Woodward Gallery—Gates Mural Project
Eldridge and Broome Streets, NYC
Woodward Gallery has maintained its public art Project Space—devoted to emerging and established street artists and muralists—on Eldridge Street, in New York City, since 2008. Over the years, Woodward Gallery expanded this initiative to additional sites along Broome Street and Eldridge Street. Experienced in local neighborhood improvement efforts to help clean up graffiti and provide cultural opportunities in the Lower East Side neighborhood, Woodward Gallery recently curated a local roll-down Gates Mural Project, supporting these selected artists, participating under their street aliases:
LISSETTE ABARCA @lasak_art
MICHAEL ALAN @michaelalanalien
JOSE AURELIO BAEZ @jaurelionyc
RH DOAZ @rhdoaz
JEN LARKIN @jenprops
MOODY MUTZ @mastermoodymutz
DAVID MILLER WEEKS @dmweeks
JM RIZZI @jmrizzi
MATT SIREN @mattsiren
Lisette Abarca, alias Lasak, is an Ecuadorian artist born in Guayaquil. She paints from a place of peace and deep connection with the natural world, specifically scuba diving, surrounded by the ocean´s creatures. With the help of a brush and spray cans, she brings to life images of plants and animals. Her work is inspired by blending nature´s forms and colors proposed by her fantastic creativity. Lasak is now helping people to heal their traumas through art therapy using art and visual media as a tool for communication to rebuild emotional and social well-being. With this focus, she is working with the Ministry of Culture of Ecuador and Cancer Control Centers, such as Solca Ecuador.
Artist Michael Alan is equally adept in several mediums. He draws, paints, and creates performance art as a living, breathing canvas. He uses color to push his positive message: art is a feeling that is tangible, audible, visual—an experience to engage in.
Artist Jose Aurelio Baez uses collage to create layers of texture and color that resemble the aged peeling walls of a subway station. Under close inspection, small swatches of color reveal pasted newspaper articles and advertising posters among other recognizable materials. This process of repurposing familiar objects reflects his experience as a self-taught and traditionally trained artist.
Cosbe is an American Neo-Expressionist painter whose automatic original paintings expose a frenetic, honest, and visceral reaction to his surroundings.
RH Doaz is a contemporary painter, illustrator, and muralist. Drawing much inspiration from within the nostalgia of Hungarian textile patterns, the natural world, and hand illustrated books of his youth, Doaz creates paintings which are whimsical yet stoic in imagery and composition. His paintings are characterized by his bold colors and patterned line work. At first glance, his birds and other subject matter often seem friendly, but upon closer inspection they have an underlying seriousness. His characters are a reflection of the aesthetic of imperfection in life that is not often contemplated.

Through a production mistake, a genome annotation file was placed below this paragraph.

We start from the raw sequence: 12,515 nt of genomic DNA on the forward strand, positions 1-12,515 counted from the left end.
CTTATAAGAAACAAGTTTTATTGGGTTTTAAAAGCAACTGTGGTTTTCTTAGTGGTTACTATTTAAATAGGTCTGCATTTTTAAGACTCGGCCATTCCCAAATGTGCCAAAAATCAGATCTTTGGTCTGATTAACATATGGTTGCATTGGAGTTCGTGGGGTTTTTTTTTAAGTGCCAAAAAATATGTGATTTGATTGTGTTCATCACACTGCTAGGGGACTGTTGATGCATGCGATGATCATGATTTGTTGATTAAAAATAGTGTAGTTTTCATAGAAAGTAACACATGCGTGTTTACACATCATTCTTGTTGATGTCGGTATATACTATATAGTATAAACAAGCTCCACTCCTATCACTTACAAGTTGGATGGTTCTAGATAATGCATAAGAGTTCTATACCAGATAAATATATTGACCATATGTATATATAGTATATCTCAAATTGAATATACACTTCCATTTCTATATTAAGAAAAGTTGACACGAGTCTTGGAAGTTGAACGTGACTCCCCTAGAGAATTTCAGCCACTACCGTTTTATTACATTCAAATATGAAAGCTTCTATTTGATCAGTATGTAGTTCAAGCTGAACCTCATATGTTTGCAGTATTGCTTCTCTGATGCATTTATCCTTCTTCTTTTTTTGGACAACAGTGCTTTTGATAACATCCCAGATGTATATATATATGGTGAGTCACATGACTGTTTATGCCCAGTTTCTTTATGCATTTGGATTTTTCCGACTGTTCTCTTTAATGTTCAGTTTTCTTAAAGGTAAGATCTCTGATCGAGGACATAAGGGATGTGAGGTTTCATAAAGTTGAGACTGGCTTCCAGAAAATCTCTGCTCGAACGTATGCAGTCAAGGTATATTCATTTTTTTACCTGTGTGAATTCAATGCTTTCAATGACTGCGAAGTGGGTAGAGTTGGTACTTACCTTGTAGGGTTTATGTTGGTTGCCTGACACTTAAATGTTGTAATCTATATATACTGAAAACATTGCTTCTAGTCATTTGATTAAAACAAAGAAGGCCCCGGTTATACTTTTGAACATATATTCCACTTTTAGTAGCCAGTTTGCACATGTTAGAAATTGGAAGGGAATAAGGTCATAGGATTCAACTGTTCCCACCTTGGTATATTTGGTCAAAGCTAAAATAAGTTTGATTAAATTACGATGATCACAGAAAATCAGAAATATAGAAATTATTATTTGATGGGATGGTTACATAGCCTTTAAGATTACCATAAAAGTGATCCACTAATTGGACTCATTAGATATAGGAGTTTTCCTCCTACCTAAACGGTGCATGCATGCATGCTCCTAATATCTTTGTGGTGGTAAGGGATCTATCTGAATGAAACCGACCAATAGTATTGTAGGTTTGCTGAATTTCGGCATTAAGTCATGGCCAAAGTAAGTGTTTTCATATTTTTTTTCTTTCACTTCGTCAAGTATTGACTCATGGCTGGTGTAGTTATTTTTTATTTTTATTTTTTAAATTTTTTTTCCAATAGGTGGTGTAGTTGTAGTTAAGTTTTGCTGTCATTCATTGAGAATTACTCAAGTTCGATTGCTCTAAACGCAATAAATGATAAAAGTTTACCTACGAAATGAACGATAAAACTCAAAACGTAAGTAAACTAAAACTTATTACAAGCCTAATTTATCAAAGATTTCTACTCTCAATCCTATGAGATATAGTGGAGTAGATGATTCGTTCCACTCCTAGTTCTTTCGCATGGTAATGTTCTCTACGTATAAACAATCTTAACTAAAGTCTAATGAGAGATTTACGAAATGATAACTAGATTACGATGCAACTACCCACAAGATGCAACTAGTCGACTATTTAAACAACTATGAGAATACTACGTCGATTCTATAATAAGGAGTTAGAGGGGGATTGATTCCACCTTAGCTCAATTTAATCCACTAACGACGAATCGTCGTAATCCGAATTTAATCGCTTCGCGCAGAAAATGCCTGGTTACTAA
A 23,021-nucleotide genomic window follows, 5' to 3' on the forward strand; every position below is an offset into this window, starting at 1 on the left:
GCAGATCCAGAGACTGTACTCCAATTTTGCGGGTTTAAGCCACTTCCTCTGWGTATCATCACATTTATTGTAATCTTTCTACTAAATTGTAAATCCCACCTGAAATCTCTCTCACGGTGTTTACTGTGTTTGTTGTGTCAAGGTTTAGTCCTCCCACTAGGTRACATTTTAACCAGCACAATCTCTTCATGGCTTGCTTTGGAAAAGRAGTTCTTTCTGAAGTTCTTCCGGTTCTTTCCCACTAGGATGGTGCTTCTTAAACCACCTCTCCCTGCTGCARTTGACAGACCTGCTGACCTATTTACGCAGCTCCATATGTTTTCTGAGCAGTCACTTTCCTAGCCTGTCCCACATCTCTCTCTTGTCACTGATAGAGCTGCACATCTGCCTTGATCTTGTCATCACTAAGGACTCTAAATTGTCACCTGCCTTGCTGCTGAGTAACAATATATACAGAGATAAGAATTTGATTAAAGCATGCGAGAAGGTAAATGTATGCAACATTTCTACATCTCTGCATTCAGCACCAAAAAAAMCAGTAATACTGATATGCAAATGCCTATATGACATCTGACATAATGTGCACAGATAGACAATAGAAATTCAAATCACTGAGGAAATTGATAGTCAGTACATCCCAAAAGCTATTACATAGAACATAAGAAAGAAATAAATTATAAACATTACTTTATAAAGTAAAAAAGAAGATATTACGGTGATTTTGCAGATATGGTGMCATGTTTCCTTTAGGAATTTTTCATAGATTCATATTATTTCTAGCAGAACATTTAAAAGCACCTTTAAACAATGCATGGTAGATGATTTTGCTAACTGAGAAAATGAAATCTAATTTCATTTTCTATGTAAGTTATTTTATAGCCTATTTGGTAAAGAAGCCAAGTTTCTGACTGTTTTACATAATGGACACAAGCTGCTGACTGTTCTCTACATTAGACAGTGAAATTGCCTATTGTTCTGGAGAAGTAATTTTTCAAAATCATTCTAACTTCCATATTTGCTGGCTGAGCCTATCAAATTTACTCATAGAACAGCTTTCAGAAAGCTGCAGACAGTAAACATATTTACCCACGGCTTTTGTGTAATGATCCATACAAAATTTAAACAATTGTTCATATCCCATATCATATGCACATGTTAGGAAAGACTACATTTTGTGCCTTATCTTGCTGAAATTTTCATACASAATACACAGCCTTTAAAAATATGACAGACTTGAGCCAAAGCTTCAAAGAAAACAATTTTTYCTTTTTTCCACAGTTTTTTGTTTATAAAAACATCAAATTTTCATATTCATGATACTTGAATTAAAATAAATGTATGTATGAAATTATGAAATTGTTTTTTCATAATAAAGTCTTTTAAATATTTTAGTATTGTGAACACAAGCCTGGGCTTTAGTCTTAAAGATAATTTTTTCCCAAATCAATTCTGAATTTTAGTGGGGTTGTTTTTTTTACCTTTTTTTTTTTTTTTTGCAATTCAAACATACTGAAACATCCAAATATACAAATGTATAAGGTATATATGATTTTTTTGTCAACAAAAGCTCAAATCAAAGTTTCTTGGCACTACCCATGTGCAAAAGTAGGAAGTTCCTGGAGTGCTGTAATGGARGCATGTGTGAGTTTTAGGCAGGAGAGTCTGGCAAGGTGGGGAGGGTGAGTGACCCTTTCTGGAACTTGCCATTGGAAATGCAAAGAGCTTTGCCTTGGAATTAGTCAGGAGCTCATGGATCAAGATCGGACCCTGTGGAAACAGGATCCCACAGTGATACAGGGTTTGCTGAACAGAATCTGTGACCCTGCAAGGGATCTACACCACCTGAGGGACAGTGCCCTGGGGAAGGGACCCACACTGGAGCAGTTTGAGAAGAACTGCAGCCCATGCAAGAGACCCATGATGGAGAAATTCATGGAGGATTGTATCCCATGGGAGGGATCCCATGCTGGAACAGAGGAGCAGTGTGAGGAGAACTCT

Inspired by NYC’s urban landscape, artist Jen Larkin feels a deep attachment to the color red, the signage of the subways, and the universal messaging of street signs. Today she blends her career as a graphic designer with street art and public-commissioned murals.
Moody started to make his mark in the graffiti world in the late ‘80s by smashing the streets of Brooklyn and the other four boroughs with his iconic imagery and signature “M” tag. Moody developed his technique on NYC’s urban walls, secretly perfecting his style alongside other street artists at a time when there was no legal outdoor space to show off art. Earning respect from other graffiti artists and producing public murals over the years, Moody also refined a successful studio practice where he continues to create work reflecting the popular culture of today.
DM Weeks brings old master knowledge and street-smart confidence to his murals that invoke a fever of survival through depression. He offers light to dark fabled subjects.
Artist James Rizzi, better known as JM Rizzi, has roots in Abstract Expressionism, yet favors a Neo Contemporary flare. JM Rizzi has catapulted his vision of bold curves and lines punched with bright color. He is equally adept painting massive murals as he is in his studio practice. Since writing graffiti during NYC’s thriving rave days, Rizzi’s art has explored the intersection of abstract art and counterculture. His paintings are an animated conversation between positive and negative space facilitated by rhythm.
Matt Siren is an urban, graphic, and contemporary artist. His signature Ghost Girl image is characterized by black hair with bangs and a sweet round face. Ghost Girl made her debut in Matt Siren’s graffiti and street art around 2005. The shapes used for her face are soft and innocent, but also a bit seductive. Matt Siren gave his character dimension by adding a spiritual element with the flower in her hair. The ghost shape stemmed from the artist’s obsession with Ms. Pac-Man. Over time Ghost Girl became synonymous with the artist’s street identity. She evolved as a symbol of female empowerment and multiculturalism. Siren’s intense counter icon is the masculine, skull-faced Transformer Mask.